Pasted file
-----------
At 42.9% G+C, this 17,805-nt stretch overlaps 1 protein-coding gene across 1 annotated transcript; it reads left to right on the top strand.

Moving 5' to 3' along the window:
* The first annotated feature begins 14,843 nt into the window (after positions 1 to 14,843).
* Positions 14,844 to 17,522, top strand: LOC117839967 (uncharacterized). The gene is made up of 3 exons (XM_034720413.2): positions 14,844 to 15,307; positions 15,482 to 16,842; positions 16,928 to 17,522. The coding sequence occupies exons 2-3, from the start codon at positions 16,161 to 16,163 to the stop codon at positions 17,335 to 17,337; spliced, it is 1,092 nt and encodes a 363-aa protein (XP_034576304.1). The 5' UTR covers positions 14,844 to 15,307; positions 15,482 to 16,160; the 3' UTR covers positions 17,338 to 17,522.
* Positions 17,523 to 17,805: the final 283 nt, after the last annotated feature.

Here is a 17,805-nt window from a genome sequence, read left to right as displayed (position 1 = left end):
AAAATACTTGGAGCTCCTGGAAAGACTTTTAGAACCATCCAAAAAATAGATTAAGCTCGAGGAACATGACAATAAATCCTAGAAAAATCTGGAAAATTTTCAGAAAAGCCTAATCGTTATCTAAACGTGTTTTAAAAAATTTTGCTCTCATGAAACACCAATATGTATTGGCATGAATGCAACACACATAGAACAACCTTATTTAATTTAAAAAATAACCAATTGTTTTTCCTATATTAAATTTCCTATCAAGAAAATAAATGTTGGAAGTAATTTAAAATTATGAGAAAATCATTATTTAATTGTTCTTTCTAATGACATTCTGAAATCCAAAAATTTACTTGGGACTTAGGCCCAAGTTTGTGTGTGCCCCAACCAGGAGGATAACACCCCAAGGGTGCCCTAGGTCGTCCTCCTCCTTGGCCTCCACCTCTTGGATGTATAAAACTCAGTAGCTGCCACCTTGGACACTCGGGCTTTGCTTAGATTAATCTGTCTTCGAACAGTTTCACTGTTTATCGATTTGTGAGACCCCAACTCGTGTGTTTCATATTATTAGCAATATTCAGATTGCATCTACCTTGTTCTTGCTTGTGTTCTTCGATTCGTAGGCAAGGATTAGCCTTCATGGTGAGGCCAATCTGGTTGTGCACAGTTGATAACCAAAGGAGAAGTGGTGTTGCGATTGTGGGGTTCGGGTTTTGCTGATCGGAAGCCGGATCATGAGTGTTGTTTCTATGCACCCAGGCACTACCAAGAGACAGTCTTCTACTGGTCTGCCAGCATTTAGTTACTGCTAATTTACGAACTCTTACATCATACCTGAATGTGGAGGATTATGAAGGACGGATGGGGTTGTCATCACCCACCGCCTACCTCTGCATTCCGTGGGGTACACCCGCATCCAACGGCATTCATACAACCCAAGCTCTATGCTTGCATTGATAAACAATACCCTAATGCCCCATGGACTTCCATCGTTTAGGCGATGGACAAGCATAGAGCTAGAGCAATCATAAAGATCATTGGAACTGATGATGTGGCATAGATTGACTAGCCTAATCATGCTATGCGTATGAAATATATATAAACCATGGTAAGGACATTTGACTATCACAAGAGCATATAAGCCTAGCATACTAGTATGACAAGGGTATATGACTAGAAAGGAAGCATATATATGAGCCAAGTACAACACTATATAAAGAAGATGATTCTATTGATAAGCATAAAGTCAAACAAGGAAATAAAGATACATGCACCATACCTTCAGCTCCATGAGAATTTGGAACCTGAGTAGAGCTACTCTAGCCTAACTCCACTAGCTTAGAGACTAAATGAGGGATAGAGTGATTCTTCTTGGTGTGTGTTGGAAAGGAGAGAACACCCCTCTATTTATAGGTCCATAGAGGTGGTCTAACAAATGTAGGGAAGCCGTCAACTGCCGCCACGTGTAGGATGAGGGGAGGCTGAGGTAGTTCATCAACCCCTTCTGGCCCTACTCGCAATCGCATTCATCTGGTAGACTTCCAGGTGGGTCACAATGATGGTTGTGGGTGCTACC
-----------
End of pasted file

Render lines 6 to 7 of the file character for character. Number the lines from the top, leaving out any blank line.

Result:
Here is a 17,805-nt window from a genome sequence, read left to right as displayed (position 1 = left end):
AAAATACTTGGAGCTCCTGGAAAGACTTTTAGAACCATCCAAAAAATAGATTAAGCTCGAGGAACATGACAATAAATCCTAGAAAAATCTGGAAAATTTTCAGAAAAGCCTAATCGTTATCTAAACGTGTTTTAAAAAATTTTGCTCTCATGAAACACCAATATGTATTGGCATGAATGCAACACACATAGAACAACCTTATTTAATTTAAAAAATAACCAATTGTTTTTCCTATATTAAATTTCCTATCAAGAAAATAAATGTTGGAAGTAATTTAAAATTATGAGAAAATCATTATTTAATTGTTCTTTCTAATGACATTCTGAAATCCAAAAATTTACTTGGGACTTAGGCCCAAGTTTGTGTGTGCCCCAACCAGGAGGATAACACCCCAAGGGTGCCCTAGGTCGTCCTCCTCCTTGGCCTCCACCTCTTGGATGTATAAAACTCAGTAGCTGCCACCTTGGACACTCGGGCTTTGCTTAGATTAATCTGTCTTCGAACAGTTTCACTGTTTATCGATTTGTGAGACCCCAACTCGTGTGTTTCATATTATTAGCAATATTCAGATTGCATCTACCTTGTTCTTGCTTGTGTTCTTCGATTCGTAGGCAAGGATTAGCCTTCATGGTGAGGCCAATCTGGTTGTGCACAGTTGATAACCAAAGGAGAAGTGGTGTTGCGATTGTGGGGTTCGGGTTTTGCTGATCGGAAGCCGGATCATGAGTGTTGTTTCTATGCACCCAGGCACTACCAAGAGACAGTCTTCTACTGGTCTGCCAGCATTTAGTTACTGCTAATTTACGAACTCTTACATCATACCTGAATGTGGAGGATTATGAAGGACGGATGGGGTTGTCATCACCCACCGCCTACCTCTGCATTCCGTGGGGTACACCCGCATCCAACGGCATTCATACAACCCAAGCTCTATGCTTGCATTGATAAACAATACCCTAATGCCCCATGGACTTCCATCGTTTAGGCGATGGACAAGCATAGAGCTAGAGCAATCATAAAGATCATTGGAACTGATGATGTGGCATAGATTGACTAGCCTAATCATGCTATGCGTATGAAATATATATAAACCATGGTAAGGACATTTGACTATCACAAGAGCATATAAGCCTAGCATACTAGTATGACAAGGGTATATGACTAGAAAGGAAGCATATATATGAGCCAAGTACAACACTATATAAAGAAGATGATTCTATTGATAAGCATAAAGTCAAACAAGGAAATAAAGATACATGCACCATACCTTCAGCTCCATGAGAATTTGGAACCTGAGTAGAGCTACTCTAGCCTAACTCCACTAGCTTAGAGACTAAATGAGGGATAGAGTGATTCTTCTTGGTGTGTGTTGGAAAGGAGAGAACACCCCTCTATTTATAGGTCCATAGAGGTGGTCTAACAAATGTAGGGAAGCCGTCAACTGCCGCCACGTGTAGGATGAGGGGAGGCTGAGGTAGTTCATCAACCCCTTCTGGCCCTACTCGCAATCGCATTCATCTGGTAGACTTCCAGGTGGGTCACAATGATGGTTGTGGGTGCTACC